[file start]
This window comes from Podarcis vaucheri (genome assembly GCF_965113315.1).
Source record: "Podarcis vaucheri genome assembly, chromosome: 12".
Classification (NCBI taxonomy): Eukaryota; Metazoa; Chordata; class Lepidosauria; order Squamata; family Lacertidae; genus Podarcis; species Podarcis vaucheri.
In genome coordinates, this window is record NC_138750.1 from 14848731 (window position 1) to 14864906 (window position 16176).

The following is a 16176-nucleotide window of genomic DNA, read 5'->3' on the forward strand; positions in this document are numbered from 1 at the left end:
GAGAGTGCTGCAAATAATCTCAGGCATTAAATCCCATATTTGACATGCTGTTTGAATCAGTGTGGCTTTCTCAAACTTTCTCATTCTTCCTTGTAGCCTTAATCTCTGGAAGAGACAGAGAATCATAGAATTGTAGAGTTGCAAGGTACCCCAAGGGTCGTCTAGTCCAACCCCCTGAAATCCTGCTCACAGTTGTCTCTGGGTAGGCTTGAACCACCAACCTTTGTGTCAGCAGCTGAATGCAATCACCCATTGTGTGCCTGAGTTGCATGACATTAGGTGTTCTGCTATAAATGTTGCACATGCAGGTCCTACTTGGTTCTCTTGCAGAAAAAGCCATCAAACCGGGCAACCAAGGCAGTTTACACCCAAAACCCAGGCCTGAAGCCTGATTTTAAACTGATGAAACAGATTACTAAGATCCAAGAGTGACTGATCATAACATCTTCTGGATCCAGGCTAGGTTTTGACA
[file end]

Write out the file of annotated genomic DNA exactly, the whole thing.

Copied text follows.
This window comes from Podarcis vaucheri (genome assembly GCF_965113315.1).
Source record: "Podarcis vaucheri genome assembly, chromosome: 12".
Classification (NCBI taxonomy): Eukaryota; Metazoa; Chordata; class Lepidosauria; order Squamata; family Lacertidae; genus Podarcis; species Podarcis vaucheri.
In genome coordinates, this window is record NC_138750.1 from 14848731 (window position 1) to 14864906 (window position 16176).

The following is a 16176-nucleotide window of genomic DNA, read 5'->3' on the forward strand; positions in this document are numbered from 1 at the left end:
GAGAGTGCTGCAAATAATCTCAGGCATTAAATCCCATATTTGACATGCTGTTTGAATCAGTGTGGCTTTCTCAAACTTTCTCATTCTTCCTTGTAGCCTTAATCTCTGGAAGAGACAGAGAATCATAGAATTGTAGAGTTGCAAGGTACCCCAAGGGTCGTCTAGTCCAACCCCCTGAAATCCTGCTCACAGTTGTCTCTGGGTAGGCTTGAACCACCAACCTTTGTGTCAGCAGCTGAATGCAATCACCCATTGTGTGCCTGAGTTGCATGACATTAGGTGTTCTGCTATAAATGTTGCACATGCAGGTCCTACTTGGTTCTCTTGCAGAAAAAGCCATCAAACCGGGCAACCAAGGCAGTTTACACCCAAAACCCAGGCCTGAAGCCTGATTTTAAACTGATGAAACAGATTACTAAGATCCAAGAGTGACTGATCATAACATCTTCTGGATCCAGGCTAGGTTTTGACA